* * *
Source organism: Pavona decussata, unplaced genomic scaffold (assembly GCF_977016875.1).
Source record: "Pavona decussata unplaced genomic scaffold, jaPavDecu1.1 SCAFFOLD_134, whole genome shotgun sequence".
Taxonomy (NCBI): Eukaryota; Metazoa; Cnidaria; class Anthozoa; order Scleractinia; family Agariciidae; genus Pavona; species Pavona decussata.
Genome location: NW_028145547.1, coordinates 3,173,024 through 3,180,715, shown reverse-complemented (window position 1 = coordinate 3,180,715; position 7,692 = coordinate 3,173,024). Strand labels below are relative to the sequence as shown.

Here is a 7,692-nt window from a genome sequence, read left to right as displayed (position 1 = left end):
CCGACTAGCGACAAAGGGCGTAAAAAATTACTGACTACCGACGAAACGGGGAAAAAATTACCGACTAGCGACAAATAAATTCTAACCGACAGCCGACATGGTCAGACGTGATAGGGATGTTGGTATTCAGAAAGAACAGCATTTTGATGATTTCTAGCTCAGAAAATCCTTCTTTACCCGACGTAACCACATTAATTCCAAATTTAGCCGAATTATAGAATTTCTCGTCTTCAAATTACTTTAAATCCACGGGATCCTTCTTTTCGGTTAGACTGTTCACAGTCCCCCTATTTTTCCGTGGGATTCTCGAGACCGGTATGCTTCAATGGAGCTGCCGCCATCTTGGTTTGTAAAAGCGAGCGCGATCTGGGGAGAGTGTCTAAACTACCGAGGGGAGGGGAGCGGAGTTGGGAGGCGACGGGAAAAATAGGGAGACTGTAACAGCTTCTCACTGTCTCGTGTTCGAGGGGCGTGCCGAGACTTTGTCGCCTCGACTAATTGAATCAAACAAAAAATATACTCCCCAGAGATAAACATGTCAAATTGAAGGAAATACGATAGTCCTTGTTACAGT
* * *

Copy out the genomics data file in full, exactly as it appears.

Source organism: Pavona decussata, unplaced genomic scaffold (assembly GCF_977016875.1).
Source record: "Pavona decussata unplaced genomic scaffold, jaPavDecu1.1 SCAFFOLD_134, whole genome shotgun sequence".
Taxonomy (NCBI): Eukaryota; Metazoa; Cnidaria; class Anthozoa; order Scleractinia; family Agariciidae; genus Pavona; species Pavona decussata.
Genome location: NW_028145547.1, coordinates 3,173,024 through 3,180,715, shown reverse-complemented (window position 1 = coordinate 3,180,715; position 7,692 = coordinate 3,173,024). Strand labels below are relative to the sequence as shown.

Here is a 7,692-nt window from a genome sequence, read left to right as displayed (position 1 = left end):
CCGACTAGCGACAAAGGGCGTAAAAAATTACTGACTACCGACGAAACGGGGAAAAAATTACCGACTAGCGACAAATAAATTCTAACCGACAGCCGACATGGTCAGACGTGATAGGGATGTTGGTATTCAGAAAGAACAGCATTTTGATGATTTCTAGCTCAGAAAATCCTTCTTTACCCGACGTAACCACATTAATTCCAAATTTAGCCGAATTATAGAATTTCTCGTCTTCAAATTACTTTAAATCCACGGGATCCTTCTTTTCGGTTAGACTGTTCACAGTCCCCCTATTTTTCCGTGGGATTCTCGAGACCGGTATGCTTCAATGGAGCTGCCGCCATCTTGGTTTGTAAAAGCGAGCGCGATCTGGGGAGAGTGTCTAAACTACCGAGGGGAGGGGAGCGGAGTTGGGAGGCGACGGGAAAAATAGGGAGACTGTAACAGCTTCTCACTGTCTCGTGTTCGAGGGGCGTGCCGAGACTTTGTCGCCTCGACTAATTGAATCAAACAAAAAATATACTCCCCAGAGATAAACATGTCAAATTGAAGGAAATACGATAGTCCTTGTTACAGT